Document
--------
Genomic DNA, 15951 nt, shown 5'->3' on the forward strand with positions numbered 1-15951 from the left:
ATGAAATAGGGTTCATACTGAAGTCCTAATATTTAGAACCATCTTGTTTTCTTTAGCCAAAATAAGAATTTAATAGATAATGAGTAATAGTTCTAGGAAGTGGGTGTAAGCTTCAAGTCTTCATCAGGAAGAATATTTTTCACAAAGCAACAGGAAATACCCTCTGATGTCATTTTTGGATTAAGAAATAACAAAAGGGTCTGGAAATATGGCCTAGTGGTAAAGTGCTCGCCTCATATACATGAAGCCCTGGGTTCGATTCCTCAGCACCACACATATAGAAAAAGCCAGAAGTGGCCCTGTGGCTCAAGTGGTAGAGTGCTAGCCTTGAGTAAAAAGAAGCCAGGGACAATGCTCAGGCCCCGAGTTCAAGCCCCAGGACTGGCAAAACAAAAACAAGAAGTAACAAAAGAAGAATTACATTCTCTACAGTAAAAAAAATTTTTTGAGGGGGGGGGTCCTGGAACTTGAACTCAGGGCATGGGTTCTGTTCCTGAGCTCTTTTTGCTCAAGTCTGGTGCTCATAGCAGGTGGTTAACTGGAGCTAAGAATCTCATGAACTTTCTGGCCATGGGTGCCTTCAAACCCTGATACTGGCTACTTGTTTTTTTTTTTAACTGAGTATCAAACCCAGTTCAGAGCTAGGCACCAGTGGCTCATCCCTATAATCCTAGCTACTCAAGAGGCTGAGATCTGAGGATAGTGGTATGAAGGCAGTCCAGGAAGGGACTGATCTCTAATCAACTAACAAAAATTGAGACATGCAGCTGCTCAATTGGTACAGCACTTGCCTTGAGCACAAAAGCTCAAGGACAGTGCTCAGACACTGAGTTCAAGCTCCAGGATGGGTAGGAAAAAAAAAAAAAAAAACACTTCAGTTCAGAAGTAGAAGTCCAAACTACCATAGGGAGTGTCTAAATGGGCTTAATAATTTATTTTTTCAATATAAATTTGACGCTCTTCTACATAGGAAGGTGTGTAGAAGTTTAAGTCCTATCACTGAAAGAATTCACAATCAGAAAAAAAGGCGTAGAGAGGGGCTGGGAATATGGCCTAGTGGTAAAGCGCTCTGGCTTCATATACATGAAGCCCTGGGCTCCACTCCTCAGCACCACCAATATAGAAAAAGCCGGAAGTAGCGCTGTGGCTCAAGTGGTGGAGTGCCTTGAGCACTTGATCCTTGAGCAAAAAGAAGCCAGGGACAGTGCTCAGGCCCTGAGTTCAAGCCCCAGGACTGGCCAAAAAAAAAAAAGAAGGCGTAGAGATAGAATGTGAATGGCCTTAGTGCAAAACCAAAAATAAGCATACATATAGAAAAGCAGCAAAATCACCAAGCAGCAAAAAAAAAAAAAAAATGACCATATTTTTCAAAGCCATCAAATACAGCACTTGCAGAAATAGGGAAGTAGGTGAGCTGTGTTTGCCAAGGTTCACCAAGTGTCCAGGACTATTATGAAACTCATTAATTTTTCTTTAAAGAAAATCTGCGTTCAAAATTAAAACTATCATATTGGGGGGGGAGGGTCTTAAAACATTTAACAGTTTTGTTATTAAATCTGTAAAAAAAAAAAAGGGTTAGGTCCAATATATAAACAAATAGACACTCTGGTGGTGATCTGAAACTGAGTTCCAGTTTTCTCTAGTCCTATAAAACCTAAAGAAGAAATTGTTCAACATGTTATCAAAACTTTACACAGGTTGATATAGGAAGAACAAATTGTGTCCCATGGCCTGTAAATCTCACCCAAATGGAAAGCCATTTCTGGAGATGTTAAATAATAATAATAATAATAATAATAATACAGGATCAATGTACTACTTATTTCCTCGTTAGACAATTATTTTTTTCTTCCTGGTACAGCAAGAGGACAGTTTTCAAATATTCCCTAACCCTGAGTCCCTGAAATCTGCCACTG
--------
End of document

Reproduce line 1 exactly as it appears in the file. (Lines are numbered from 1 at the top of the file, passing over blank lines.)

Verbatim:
Genomic DNA, 15951 nt, shown 5'->3' on the forward strand with positions numbered 1-15951 from the left: